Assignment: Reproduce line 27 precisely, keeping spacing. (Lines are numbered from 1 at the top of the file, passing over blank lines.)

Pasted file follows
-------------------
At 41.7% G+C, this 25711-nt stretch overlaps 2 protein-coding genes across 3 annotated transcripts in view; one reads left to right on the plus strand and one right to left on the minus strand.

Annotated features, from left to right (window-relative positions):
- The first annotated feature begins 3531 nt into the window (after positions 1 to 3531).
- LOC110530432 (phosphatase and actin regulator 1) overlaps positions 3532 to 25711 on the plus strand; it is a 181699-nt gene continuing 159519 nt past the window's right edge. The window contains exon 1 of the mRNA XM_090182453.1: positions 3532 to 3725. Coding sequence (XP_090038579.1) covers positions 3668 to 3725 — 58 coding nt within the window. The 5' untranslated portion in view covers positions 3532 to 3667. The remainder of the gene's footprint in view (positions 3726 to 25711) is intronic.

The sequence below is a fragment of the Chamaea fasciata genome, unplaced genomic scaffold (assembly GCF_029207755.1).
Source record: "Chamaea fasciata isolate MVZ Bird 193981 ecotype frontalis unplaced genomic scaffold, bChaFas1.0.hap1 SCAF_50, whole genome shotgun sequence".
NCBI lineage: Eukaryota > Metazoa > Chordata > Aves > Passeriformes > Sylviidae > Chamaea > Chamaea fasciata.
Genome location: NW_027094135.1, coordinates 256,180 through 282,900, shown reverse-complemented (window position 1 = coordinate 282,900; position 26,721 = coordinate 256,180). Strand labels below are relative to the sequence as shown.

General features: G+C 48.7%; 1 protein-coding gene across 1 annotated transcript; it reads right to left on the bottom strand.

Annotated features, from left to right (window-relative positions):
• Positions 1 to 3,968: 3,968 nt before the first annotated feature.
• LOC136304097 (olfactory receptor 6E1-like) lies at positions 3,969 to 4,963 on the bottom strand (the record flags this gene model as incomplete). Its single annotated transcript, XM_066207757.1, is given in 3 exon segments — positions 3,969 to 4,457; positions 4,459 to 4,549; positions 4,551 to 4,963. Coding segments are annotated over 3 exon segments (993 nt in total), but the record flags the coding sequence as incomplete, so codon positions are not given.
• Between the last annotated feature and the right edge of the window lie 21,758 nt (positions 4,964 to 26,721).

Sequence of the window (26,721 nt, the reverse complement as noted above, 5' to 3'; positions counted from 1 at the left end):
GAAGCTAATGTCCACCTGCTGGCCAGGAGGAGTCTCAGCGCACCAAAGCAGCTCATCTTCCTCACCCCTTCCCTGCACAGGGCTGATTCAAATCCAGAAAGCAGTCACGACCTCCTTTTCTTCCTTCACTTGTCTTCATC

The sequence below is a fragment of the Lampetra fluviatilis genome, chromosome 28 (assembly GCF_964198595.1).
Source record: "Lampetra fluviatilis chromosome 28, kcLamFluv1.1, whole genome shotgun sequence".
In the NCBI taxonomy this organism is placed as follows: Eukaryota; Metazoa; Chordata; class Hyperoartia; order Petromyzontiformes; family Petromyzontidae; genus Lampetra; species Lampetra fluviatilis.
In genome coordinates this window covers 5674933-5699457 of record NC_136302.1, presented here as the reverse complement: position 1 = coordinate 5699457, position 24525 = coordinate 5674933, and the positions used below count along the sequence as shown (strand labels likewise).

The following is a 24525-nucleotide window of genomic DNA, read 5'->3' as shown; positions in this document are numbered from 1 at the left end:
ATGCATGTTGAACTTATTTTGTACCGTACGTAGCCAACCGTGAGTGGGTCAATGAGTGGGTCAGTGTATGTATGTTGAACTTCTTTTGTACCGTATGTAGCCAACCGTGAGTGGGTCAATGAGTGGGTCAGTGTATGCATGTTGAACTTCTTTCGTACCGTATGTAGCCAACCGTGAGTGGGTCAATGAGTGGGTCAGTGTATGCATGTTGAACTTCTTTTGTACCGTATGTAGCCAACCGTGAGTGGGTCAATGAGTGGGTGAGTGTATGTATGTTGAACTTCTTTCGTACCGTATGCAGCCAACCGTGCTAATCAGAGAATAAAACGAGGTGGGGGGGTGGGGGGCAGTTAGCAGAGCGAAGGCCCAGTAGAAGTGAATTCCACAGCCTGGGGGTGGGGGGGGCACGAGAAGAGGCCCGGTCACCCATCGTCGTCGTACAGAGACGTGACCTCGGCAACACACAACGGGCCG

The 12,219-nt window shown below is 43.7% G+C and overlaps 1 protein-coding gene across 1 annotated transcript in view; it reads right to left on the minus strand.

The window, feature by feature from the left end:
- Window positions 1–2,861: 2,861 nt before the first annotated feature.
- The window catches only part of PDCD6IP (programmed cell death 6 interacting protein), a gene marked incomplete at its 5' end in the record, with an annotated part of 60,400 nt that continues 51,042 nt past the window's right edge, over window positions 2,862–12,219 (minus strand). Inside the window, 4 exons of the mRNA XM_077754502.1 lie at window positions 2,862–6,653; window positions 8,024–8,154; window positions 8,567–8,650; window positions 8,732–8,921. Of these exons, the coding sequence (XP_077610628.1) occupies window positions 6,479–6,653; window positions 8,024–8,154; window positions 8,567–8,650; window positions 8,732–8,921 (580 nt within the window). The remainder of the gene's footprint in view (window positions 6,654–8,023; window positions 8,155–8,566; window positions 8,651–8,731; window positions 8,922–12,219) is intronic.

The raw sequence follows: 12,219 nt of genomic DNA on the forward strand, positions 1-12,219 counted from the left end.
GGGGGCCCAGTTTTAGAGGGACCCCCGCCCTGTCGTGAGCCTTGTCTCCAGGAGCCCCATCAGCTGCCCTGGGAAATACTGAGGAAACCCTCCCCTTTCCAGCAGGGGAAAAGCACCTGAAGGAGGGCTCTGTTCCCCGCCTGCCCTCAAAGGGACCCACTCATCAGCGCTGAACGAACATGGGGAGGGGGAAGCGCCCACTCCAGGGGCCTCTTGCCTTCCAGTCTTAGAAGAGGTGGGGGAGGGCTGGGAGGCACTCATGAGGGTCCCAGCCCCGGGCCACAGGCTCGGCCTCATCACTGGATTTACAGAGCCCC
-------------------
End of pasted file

GGGGGCCCAGTTTTAGAGGGACCCCCGCCCTGTCGTGAGCCTTGTCTCCAGGAGCCCCATCAGCTGCCCTGGGAAATACTGAGGAAACCCTCCCCTTTCCAGCAGGGGAAAAGCACCTGAAGGAGGGCTCTGTTCCCCGCCTGCCCTCAAAGGGACCCACTCATCAGCGCTGAACGAACATGGGGAGGGGGAAGCGCCCACTCCAGGGGCCTCTTGCCTTCCAGTCTTAGAAGAGGTGGGGGAGGGCTGGGAGGCACTCATGAGGGTCCCAGCCCCGGGCCACAGGCTCGGCCTCATCACTGGATTTACAGAGCCCC